The Future of the American Labor Movement

A Journal of Ideas
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And economists have recently documented how the excessive power of a few consolidated employers is holding down wages, a phenomenon known as monopsony.

Wonks in Exile

In urban and rural areas, unionized letter carriers, teachers, firefighters and other union members interact with almost every resident on a daily basis. Its reader should not include only specialists in industrial relations for it has a broader appeal, framing the issues in larger social terms which should be of concern to all those with an interest in the role an representation of labor in the productive system. In fact, it became instead a first-class workplace monitoring system. Many unions have made major investments in digital staff and resources to keep up with new technologies and new ways to engage working people. It is no coincidence that during this era of diminished bargaining power, millions of workers have suffered from historic wage and wealth inequality. In a paper presented to our commission, Valerie Wilson of EPI estimates that by , people of color will be a majority of workers lacking a four-year college degree.

Similarly, the United States is the only industrial nation not to give workers a legal right to any vacation, paid or unpaid. The only other countries in the world without paid maternity leave laws are Papua New Guinea, Suriname, and a few Pacific island states.

The Future of American Labor: Initiatives for a New Era

Labor unions represent just 6. In the late s and the s, through landmark contracts with General Motors, Ford, and other industrial giants, unions played a decisive role in building the biggest, richest middle class the world had ever seen. Unions also played a pivotal role in winning enactment of the federal minimum wage, Social Security, unemployment insurance, Medicare, occupational safety laws, and the civil rights laws of the s. Union members earn Seventy-five percent of unionized workers participate in employer-sponsored health plans, compared with just 49 percent of nonunion workers.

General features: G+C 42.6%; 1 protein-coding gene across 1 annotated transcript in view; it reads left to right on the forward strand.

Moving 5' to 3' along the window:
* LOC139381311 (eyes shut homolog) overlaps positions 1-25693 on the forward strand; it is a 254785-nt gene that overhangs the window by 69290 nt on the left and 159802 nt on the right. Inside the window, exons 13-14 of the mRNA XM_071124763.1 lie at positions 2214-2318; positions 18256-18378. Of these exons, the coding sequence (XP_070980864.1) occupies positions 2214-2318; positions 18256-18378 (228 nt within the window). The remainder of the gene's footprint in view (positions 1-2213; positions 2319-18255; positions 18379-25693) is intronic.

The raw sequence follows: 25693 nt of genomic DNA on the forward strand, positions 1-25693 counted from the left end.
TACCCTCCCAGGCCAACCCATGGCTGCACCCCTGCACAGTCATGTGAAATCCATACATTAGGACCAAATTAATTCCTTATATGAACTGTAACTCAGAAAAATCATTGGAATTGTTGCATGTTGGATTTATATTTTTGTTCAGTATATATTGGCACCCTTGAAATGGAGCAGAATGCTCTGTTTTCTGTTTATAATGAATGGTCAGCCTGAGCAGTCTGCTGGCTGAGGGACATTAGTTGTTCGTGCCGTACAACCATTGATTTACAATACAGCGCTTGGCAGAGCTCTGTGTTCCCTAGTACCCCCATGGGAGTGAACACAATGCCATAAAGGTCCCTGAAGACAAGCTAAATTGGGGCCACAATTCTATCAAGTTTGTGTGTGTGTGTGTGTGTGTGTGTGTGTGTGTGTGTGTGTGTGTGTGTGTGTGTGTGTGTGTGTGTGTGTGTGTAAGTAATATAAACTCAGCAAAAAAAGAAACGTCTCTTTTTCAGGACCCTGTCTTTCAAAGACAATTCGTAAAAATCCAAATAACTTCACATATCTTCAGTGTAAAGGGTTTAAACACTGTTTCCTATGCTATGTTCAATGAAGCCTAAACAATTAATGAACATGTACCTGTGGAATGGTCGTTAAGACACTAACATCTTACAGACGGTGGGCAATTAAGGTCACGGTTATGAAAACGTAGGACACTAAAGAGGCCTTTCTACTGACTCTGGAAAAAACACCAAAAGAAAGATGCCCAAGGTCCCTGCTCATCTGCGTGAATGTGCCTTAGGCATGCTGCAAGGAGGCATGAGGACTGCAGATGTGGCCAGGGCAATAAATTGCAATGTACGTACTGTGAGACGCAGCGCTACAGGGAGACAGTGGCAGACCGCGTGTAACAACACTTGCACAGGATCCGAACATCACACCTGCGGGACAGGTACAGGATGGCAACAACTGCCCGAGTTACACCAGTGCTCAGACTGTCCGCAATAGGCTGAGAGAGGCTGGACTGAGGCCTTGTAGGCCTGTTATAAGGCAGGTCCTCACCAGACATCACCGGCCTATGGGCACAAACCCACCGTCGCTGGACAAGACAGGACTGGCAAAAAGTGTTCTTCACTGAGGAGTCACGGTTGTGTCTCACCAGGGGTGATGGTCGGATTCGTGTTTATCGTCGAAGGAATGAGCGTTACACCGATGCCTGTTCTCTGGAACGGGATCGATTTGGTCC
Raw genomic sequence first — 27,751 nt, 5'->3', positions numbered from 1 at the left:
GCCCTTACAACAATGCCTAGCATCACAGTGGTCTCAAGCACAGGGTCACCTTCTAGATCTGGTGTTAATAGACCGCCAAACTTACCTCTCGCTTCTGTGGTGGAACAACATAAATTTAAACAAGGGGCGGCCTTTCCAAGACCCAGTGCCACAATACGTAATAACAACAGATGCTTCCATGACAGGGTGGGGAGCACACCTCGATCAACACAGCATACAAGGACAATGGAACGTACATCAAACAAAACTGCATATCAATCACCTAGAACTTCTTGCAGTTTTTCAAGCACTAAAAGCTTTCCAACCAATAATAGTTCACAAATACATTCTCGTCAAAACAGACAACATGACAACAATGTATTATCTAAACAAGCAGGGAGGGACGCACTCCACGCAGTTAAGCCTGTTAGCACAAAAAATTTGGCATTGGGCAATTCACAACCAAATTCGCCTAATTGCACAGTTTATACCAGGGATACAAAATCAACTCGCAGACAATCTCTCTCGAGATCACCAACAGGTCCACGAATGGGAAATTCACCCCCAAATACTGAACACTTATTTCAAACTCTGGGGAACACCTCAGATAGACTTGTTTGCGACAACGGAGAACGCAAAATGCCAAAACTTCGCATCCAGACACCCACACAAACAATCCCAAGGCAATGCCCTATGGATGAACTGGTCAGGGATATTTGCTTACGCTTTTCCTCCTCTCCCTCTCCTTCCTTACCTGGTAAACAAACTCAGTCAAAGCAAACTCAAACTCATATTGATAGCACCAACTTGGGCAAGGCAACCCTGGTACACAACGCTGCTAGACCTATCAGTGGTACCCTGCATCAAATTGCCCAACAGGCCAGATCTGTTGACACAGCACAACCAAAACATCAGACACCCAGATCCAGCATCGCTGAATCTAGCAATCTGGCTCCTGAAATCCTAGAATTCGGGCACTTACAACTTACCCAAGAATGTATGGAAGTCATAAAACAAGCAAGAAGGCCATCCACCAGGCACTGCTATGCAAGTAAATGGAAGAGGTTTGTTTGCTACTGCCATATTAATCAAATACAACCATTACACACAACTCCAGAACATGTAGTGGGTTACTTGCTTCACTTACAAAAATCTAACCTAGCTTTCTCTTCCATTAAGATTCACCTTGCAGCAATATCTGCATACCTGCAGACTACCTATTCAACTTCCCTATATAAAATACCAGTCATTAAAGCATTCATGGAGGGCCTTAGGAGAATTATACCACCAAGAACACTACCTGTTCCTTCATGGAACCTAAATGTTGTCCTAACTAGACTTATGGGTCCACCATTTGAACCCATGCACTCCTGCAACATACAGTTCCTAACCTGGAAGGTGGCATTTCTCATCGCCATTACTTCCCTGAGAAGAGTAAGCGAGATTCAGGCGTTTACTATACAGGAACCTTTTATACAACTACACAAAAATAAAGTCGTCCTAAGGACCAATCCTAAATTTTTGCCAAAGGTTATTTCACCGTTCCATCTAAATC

Eighty-three percent of union members have an employer-sponsored retirement plan, while just 49 percent of nonunion workers do.

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The American labor movement is at a critical moment in its history. As workers, advocates, and union leaders chart a path forward, what initiatives, reform. Considering these numbers, it almost feels strange to be writing about unions in America at all right now. Labor unions represent only

Unions also help reduce the gender pay gap. Women workers in unions are paid, on average, ninety-four cents to the dollar paid to unionized male workers, while nonunion women earn seventy-eight cents to the dollar compared with nonunion working men. African American union members earn on average Unions have played an important, but often unappreciated role in reducing inequality; the decades when unions were strongest—the s through s—were the decades when there was the least income inequality.

One study found that the decline in union power and density since explains a third of the increase in wage inequality among American men and a fifth of the increased inequality among women. Unions often reduce inequality by pushing for higher pay for typical workers, more generous Social Security benefits, higher taxes on the rich, and greater restraints on executive pay. In their prime, unions regularly turned to their most powerful weapon—the strike—to fight for better pay and conditions. Nowadays, however, unions are so weakened that they rarely go on strike.